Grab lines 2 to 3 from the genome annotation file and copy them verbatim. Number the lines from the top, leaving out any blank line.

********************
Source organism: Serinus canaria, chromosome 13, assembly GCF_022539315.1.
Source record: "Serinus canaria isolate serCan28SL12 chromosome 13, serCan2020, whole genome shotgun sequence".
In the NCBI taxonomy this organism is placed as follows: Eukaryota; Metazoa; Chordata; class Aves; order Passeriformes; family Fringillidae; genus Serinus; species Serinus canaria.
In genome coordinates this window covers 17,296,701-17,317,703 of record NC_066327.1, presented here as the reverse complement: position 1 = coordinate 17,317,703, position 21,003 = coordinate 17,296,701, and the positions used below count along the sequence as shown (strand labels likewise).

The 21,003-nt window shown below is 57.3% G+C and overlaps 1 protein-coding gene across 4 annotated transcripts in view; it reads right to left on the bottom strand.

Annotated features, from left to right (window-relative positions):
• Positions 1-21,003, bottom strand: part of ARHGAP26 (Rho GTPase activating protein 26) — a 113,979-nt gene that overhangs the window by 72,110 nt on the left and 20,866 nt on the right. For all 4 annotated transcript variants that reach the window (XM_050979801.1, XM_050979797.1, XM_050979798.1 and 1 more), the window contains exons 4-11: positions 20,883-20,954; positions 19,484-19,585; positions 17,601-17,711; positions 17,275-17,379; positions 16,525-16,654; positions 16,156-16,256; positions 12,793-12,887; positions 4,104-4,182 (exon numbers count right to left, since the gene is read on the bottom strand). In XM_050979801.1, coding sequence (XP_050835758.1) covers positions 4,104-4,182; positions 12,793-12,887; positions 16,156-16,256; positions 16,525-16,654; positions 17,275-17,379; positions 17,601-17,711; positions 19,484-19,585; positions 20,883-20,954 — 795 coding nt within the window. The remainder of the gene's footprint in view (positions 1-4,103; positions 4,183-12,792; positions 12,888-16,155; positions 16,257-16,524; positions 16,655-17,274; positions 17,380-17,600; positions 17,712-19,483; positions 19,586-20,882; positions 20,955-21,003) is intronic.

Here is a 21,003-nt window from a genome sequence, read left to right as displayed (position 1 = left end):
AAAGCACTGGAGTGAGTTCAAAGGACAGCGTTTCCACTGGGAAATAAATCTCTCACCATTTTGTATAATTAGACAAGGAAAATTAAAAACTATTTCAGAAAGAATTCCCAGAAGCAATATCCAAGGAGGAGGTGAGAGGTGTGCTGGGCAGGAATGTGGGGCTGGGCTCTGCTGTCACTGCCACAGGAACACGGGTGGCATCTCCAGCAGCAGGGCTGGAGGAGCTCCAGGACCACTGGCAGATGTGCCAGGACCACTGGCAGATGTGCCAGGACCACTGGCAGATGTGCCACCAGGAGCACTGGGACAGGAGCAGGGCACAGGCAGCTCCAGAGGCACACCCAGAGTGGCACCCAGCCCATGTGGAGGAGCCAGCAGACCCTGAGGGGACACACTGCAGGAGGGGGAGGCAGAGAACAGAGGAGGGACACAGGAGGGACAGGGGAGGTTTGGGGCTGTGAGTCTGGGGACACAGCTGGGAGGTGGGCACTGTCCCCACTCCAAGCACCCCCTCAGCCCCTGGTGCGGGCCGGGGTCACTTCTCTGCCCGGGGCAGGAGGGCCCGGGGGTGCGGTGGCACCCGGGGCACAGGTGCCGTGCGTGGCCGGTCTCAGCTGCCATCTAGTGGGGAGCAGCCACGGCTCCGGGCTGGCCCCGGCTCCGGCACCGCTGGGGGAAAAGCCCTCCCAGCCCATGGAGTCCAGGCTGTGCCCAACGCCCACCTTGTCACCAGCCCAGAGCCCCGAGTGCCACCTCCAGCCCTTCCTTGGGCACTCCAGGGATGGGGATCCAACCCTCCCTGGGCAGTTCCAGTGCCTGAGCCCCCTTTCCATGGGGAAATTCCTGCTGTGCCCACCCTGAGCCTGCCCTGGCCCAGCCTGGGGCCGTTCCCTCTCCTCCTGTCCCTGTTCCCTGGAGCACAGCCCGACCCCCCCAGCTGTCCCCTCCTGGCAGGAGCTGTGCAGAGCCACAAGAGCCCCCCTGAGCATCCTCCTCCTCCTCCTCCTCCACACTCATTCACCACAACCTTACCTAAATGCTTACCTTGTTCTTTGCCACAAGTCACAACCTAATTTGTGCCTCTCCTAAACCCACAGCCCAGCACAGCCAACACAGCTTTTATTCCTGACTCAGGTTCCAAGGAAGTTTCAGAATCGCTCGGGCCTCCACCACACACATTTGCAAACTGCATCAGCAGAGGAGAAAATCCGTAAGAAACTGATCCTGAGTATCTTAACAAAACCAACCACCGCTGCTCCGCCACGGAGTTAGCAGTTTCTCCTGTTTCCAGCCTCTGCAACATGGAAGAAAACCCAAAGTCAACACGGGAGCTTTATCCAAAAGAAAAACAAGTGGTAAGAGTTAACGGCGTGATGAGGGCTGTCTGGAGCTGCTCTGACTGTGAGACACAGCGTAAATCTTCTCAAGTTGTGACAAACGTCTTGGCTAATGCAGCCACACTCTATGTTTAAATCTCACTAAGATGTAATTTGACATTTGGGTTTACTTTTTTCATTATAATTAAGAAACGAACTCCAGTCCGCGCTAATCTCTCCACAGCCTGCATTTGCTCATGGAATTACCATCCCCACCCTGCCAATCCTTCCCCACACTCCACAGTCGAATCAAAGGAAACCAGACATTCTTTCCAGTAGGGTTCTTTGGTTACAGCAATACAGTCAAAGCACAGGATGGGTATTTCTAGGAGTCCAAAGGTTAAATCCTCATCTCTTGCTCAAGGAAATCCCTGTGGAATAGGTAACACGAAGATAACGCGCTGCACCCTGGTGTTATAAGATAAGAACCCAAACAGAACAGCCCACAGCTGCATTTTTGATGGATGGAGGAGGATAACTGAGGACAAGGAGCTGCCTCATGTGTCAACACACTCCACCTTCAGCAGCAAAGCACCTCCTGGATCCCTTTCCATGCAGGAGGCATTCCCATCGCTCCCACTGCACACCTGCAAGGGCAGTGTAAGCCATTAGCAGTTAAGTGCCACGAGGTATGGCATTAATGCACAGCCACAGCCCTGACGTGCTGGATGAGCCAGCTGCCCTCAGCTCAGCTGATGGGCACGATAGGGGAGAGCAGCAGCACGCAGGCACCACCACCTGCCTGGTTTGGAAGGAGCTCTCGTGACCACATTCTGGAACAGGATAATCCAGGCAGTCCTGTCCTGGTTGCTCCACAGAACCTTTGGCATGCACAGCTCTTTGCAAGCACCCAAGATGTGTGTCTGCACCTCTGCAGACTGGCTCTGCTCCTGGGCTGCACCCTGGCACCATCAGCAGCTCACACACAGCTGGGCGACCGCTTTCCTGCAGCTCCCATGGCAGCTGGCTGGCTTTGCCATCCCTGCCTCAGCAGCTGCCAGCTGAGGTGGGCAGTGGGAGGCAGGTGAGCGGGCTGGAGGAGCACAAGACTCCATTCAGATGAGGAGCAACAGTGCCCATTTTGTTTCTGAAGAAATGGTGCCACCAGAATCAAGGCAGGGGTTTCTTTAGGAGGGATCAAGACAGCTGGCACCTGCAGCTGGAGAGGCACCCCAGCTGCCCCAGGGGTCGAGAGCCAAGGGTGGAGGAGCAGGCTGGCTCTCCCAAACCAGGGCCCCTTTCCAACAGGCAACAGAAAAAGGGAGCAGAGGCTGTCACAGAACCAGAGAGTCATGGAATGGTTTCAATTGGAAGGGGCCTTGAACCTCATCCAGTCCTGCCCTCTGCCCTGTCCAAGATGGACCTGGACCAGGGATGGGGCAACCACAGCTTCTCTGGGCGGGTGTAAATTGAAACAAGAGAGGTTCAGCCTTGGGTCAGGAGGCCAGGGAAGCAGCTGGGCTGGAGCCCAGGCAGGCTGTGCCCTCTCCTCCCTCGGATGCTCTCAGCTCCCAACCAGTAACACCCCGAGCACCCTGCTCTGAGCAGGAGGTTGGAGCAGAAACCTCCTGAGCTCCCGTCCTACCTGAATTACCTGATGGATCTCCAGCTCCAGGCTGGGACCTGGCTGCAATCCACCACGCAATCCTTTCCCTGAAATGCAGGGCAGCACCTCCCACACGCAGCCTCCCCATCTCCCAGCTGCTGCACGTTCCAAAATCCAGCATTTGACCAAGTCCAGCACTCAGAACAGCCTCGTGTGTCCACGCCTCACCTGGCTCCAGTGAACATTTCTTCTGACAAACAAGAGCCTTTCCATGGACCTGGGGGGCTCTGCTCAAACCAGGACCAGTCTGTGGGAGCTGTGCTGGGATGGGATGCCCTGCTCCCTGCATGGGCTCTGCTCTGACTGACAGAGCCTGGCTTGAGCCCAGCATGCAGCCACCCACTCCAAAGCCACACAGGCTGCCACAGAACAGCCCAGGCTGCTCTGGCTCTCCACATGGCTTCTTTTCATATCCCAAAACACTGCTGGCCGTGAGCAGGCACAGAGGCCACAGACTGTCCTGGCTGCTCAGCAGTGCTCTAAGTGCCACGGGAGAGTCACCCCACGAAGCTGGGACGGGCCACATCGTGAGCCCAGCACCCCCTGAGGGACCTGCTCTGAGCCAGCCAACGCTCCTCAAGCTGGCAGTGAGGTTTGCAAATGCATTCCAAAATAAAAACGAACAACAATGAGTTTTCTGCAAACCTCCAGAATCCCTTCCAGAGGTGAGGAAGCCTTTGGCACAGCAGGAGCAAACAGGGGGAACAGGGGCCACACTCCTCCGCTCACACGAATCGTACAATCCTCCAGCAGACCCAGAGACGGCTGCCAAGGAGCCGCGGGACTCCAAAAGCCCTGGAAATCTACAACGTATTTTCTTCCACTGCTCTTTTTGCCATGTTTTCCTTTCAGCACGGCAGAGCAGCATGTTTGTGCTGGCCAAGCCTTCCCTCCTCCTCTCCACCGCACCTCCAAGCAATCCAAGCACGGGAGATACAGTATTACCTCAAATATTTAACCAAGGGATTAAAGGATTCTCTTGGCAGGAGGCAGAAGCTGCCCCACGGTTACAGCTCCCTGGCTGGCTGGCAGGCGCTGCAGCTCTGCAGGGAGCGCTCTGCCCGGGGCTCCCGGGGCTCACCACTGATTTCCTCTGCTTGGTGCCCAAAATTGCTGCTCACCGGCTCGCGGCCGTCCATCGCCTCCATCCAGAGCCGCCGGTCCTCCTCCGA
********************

Source record: "Serinus canaria isolate serCan28SL12 chromosome 13, serCan2020, whole genome shotgun sequence".
In the NCBI taxonomy this organism is placed as follows: Eukaryota; Metazoa; Chordata; class Aves; order Passeriformes; family Fringillidae; genus Serinus; species Serinus canaria.